Portland, Maine gay mayoral candidate Andrew Zarro appeared Tuesday night to have forced the race's leading candidate into a ranked choice tabulation of the votes. Zarro has been serving on the Portland City Council. Results are not expected before Wednesday morning.

Overall, openly LGBTQ candidates won 12 out of 14 statewide races and seven of 12 mayoral races (with an additional two races going to runoff and one race (Cromwell, Connecticut) not yet called. Out of at least 141 LGBTQ candidates running for various local seats in 21 states, data so far indicates 73 won, 14 lost, 3 advance to a runoff, and 51 races are yet to be determined.

Other important elections

Mainstream media outlets had identified a few races they considered especially interesting in the off-year voting. One was the aforementioned legislative races in Virginia.

There were two gubernatorial races Tuesday night that many commentators thought might gauge support for former Republican President Donald Trump. One of the biggest of those contests was in Kentucky, where incumbent Democrat Andy Beshear's Republican challenger, Daniel Cameron, had the support of Trump and U.S. Senate Majority Leader Mitch McConnell. Beshear, who won reelection in the ruby red state, has not been shy about expressing support for transgender people and, this year, he vetoed a bill that sought to deny gender-affirming medical care for transgender youth. In 2020, he was the first sitting Kentucky governor to attend an LGBTQ rally at the Capitol.

In Mississippi, it appeared incumbent Republican Governor Tate Reeves would survive a fierce challenge from Democrat Brandon Presley. Reeves has taken a highly visible position against transgender females participating in girls sports. He also tried to make transgender athletes and transition surgery campaign issues by claiming, apparently without evidence, that Presley supported those issues. Presley's position was actually somewhat guarded: He said he trusts parents to make the best decision for their children about gender-affirming and other medical care.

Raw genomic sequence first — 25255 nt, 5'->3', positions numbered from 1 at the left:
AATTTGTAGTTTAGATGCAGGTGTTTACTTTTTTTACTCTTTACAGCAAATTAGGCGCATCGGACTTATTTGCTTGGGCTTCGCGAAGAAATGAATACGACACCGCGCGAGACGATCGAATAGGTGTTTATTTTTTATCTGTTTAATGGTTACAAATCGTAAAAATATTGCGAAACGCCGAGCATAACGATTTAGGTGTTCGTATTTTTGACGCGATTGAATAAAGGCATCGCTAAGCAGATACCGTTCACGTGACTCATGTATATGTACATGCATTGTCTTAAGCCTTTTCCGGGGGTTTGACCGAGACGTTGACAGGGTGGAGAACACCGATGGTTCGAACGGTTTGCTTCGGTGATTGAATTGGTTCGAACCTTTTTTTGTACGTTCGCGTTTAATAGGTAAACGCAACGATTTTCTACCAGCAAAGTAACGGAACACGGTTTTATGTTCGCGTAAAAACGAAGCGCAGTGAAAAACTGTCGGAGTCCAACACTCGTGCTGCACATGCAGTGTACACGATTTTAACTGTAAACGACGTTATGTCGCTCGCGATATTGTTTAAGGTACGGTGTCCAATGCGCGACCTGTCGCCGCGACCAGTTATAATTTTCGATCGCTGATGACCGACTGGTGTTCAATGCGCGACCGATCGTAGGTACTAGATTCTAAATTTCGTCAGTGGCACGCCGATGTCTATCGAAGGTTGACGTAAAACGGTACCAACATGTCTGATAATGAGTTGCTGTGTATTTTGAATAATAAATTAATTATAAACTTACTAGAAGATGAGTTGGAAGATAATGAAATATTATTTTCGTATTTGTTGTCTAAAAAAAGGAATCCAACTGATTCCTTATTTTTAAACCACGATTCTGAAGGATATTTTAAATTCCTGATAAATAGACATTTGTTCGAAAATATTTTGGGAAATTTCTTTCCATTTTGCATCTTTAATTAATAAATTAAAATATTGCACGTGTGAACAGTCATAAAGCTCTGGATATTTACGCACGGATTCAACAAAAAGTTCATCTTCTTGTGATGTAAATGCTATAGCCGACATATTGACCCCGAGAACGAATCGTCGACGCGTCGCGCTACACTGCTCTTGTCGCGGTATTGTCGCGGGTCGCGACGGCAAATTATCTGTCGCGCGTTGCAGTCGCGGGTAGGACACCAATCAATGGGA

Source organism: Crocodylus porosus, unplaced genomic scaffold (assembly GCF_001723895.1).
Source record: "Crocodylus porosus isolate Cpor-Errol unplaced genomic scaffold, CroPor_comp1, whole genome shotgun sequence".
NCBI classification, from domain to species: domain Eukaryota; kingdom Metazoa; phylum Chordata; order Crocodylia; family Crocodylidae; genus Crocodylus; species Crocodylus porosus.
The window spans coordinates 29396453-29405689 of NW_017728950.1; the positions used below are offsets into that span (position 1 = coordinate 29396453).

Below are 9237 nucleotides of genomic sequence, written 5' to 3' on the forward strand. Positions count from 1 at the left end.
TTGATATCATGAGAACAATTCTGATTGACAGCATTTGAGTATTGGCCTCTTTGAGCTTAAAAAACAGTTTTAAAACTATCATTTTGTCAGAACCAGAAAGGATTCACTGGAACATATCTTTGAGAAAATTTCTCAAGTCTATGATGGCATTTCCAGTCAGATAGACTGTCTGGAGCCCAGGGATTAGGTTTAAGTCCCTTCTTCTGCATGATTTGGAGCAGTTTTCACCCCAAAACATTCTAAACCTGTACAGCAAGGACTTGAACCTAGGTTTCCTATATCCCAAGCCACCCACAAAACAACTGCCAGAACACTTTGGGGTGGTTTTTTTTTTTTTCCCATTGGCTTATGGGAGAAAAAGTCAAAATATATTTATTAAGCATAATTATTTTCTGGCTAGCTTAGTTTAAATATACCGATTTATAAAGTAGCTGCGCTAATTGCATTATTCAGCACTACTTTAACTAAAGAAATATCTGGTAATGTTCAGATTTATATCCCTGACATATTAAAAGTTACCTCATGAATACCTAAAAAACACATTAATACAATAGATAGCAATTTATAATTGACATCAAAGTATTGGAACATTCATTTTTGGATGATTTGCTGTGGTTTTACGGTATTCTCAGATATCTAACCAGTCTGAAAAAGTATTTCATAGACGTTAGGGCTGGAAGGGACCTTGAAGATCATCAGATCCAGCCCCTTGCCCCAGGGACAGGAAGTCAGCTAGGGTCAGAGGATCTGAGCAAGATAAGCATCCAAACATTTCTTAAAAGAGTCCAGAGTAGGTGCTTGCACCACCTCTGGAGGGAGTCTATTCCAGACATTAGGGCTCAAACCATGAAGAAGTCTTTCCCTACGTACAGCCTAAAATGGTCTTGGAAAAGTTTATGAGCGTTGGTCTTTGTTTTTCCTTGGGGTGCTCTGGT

Ohio voters overturn ban on abortions

Only one state had an abortion measure on its ballot November 7: Ohio. Its Issue 1, or the "Right to Make Reproductive Decisions Including Abortion Initiative," sought to amend the state constitution to ensure that individuals had the right to make reproductive decisions — including abortion, fertility treatment, and contraception — for themselves. The measure passed 56.6% to 43.4%

Last year, seven states passed ballot measures that upheld the right to choose abortion, including California. Next year, during the presidential election, 13 states will have similar measures on the ballot.

Alabama mayor outed, dies by suicide

And in the somewhat obscure reaches of a small town in Alabama, an incumbent mayor died by suicide November 3, just two days after a private internet news service reported the mayor, Fred Copeland, who was also a Baptist preacher, had a "secret life" as a "transgender woman." Copeland, 49, was married to a woman and had three children. As mayor for seven years, he dubbed his little town of Smiths Station as "Mayberry 2023."

But on November 1, an internet site called 1819news ran a story with photos that appear to be of Copeland dressed as a woman. According to local news reports, authorities were asked to do a wellness check on Copeland and finally found him driving around. When they pulled him over, Copeland got out of the car, pulled a gun, and shot himself.